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Types of Ulcerative Colitis

Types of UC

Ulcerative Colitis (UC) is a chronic inflammatory bowel disease (IBD) that affects the gastrointestinal tract, specifically the colon. However, there are a few subtypes of UC, largely differentiated by the area of the intestinal colonic wall impacted by inflammation. 

Although symptoms can overlap, these subtypes have distinct features and signs to watch out for. Recognizing the different types of UC and tailoring treatment accordingly is crucial for managing symptoms effectively. 

Types of UC

Ulcerative Proctitis 

Ulcerative proctitis is a subtype of UC in which inflammation is confined to the rectal area. 

Various factors, including sexually transmitted infections, severe constipation with a solitary rectal ulcer, and radiation therapy, can similarly cause inflammation in the rectum and mimic this condition. 

Complications of ulcerative proctitis may include anemia from loss of blood, ulcers, anal fissures, and rarely fistulas. Still, unlike other UC subtypes, ulcerative proctitis rarely leads to systemic symptoms. 

Symptoms of Ulcerative Proctitis 

Rectal bleeding is the primary symptom of ulcerative proctitis. However, patients may experience any of the following: 

Symptoms of Ulcerative Proctitis include:

  • Tenesmus (persistent urge to defecate with a feeling of incomplete evacuation)
  • Rectal pain
  • Lower abdominal pain (typically on the left side)
  • Fecal urgency, which in more severe cases may even lead to incontinence ‘accidents’
  • Presence of blood or mucous in stool
  • Diarrhea, which is usually less pronounced in proctitis compared to more extensive colitis forms 
  • Pain during bowel movements

If you experience any of these signs or symptoms, it’s essential to consult a healthcare professional.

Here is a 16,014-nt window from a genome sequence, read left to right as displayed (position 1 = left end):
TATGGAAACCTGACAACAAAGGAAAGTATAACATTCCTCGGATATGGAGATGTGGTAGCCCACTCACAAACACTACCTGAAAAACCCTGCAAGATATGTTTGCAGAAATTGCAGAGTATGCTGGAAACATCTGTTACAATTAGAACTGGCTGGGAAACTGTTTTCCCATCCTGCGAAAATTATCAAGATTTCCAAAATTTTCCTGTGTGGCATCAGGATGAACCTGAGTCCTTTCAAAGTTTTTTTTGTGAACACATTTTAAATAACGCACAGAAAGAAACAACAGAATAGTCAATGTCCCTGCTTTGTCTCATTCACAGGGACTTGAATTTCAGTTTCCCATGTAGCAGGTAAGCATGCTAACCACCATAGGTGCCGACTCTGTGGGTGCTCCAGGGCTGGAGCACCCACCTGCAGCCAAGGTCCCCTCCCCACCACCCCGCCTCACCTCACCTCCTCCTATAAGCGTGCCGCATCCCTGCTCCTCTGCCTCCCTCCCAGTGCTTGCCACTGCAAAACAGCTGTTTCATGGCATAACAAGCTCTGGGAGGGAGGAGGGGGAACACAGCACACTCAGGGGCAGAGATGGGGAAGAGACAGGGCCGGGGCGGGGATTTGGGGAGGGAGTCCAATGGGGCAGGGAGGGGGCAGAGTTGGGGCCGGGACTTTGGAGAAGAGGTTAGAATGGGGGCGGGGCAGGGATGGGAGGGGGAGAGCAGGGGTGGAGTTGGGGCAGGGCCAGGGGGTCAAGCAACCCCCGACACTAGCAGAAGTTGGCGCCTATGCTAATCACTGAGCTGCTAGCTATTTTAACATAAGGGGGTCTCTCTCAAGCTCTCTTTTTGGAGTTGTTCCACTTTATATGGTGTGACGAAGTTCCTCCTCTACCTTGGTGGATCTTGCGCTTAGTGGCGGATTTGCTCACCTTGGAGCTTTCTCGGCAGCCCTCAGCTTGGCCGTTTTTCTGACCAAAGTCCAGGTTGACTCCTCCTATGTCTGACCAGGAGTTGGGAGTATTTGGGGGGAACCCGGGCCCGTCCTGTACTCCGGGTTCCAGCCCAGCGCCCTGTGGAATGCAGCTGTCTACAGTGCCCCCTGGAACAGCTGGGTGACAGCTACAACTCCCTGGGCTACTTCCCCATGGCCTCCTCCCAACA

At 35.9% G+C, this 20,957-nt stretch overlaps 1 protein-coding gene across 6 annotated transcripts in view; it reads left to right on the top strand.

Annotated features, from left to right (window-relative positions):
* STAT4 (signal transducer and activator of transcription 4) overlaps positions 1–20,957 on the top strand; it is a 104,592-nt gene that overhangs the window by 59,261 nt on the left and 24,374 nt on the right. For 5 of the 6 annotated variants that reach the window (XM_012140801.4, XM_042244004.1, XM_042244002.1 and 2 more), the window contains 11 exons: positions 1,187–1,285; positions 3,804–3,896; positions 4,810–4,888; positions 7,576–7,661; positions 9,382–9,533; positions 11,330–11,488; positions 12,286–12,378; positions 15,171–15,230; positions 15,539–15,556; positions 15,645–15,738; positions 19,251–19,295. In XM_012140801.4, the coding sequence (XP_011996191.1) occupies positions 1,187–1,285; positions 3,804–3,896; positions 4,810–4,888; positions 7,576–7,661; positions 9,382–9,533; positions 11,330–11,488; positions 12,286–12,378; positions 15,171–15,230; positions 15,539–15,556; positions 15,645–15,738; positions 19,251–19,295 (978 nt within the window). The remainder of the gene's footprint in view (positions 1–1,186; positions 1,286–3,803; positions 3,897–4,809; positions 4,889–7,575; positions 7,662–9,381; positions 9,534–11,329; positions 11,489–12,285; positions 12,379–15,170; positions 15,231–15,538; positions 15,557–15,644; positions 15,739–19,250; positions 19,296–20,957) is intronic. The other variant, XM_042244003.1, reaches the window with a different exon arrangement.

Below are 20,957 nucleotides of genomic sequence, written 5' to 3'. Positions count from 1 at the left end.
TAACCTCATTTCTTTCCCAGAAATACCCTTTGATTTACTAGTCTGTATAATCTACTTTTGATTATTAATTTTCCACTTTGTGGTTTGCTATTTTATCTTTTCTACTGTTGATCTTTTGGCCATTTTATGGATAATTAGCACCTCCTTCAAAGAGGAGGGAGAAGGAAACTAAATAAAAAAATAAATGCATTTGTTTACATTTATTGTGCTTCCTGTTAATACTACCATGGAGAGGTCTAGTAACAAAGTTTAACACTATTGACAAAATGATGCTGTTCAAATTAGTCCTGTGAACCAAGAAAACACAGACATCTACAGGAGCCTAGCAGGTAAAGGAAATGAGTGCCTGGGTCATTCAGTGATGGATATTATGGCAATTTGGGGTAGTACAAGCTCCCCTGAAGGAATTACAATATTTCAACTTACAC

Diagnosis & Treatment for Ulcerative Proctitis 

Ulcerative proctitis is usually determined through clinical presentation, endoscopic findings and biopsy results, and a family history of IBD. 

Treatment typically involves rectal 5-ASA (mesalamine) in the form of suppositories or enemas, and less commonly rectal steroids like enemas or foams. In more severe forms, or when rectal preparations are not enough to control symptoms, oral medications may be needed, or even biologic drugs. Patients may also benefit from some evidence-based herbal compounds.

Left-sided Colitis 

Left-sided colitis affects the rectum, sigmoid, and descending areas of the colon. This condition is also known as distal colitis. Complications can include anemia, fulminant colitis, perforation, and toxic megacolon.

Symptoms of Left-sided Colitis 

Symptoms of left-sided colitis are similar to other UC types and may include:

  • Diarrhea, commonly with bloody stool with or without mucus
  • Abdominal or rectal pain
  • Weight loss and lack of appetite
  • Rectal spasms
  • Fecal urgency, which in more severe cases may even lead to incontinence ‘accidents’
  • Fever, which is not common and signifies a more severe disease

Consult a doctor if you notice blood in your stool, which can indicate significant colon damage.

Diagnosis & Treatment for Left-sided Colitis 

Diagnosis of left-sided colitis involves endoscopy with biopsies to identify signs of inflammation, such as redness and irregularities in the intestines. In this subtype, signs of inflammation do not extend beyond the splenic flexure of the colon, i.e. involving the left-side third part of the colon.

Treatment options include medications, which may be reinforced by complementary alternative medicine, lifestyle and diet adjustments, exercise, improved sleep quality, and stress reduction.


Proctosigmoiditis causes inflammation that extends further inwards than proctitis but less than left-sided colitis and affects both the sigmoid colon and rectum. 

As such, patients may not experience as many systemic symptoms as those with more extensive UC. 

Symptoms of Proctosigmoiditis 

Symptoms of Proctosigmoiditis can vary in severity, with most symptoms concentrated in the left side of the abdomen. Common symptoms include:

  • Diarrhea, commonly with bloody stool with or without mucus